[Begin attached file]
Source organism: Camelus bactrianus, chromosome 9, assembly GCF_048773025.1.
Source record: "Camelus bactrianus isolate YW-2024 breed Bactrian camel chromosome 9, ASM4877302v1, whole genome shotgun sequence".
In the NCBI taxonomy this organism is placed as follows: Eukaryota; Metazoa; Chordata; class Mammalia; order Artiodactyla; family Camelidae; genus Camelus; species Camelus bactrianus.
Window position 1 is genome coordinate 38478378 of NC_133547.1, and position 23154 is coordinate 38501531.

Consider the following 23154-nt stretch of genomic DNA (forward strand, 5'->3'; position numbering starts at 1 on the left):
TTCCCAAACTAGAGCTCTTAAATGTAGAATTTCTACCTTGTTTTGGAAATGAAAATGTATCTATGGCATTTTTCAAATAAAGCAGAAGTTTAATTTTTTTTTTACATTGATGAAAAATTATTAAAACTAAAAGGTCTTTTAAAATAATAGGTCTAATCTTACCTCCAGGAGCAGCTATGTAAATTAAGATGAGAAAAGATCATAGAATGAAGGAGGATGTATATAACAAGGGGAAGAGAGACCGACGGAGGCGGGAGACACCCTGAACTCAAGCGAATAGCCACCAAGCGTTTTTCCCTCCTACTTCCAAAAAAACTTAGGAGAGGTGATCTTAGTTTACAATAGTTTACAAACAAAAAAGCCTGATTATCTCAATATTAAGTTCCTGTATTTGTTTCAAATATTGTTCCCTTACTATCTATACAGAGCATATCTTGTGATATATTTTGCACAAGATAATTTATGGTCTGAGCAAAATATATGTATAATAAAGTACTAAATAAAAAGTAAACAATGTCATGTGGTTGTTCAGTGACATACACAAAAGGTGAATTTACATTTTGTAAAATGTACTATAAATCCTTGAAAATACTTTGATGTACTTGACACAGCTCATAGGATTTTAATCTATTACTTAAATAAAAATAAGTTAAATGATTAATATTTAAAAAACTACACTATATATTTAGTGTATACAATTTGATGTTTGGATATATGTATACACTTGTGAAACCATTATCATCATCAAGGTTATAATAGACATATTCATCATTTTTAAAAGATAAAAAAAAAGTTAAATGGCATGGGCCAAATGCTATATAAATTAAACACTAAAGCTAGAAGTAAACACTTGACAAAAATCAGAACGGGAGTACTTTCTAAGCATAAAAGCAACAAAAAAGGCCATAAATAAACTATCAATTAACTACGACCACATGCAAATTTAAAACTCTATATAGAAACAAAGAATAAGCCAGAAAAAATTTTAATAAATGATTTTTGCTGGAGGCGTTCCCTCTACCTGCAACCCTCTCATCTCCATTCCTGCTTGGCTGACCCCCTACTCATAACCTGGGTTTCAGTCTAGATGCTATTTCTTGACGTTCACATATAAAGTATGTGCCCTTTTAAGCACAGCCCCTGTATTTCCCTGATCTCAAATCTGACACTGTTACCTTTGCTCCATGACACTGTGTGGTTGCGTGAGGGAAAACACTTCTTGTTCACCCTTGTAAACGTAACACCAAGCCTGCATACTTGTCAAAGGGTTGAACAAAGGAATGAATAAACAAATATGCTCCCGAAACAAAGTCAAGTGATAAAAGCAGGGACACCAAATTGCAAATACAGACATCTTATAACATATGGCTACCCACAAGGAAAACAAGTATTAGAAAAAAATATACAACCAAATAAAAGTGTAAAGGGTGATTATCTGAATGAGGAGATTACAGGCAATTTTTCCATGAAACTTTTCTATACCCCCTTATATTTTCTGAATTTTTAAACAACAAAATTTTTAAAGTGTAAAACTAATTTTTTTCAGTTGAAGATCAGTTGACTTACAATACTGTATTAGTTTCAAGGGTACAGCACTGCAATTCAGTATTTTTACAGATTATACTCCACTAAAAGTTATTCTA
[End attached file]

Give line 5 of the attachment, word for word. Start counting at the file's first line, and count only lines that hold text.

Consider the following 23154-nt stretch of genomic DNA (forward strand, 5'->3'; position numbering starts at 1 on the left):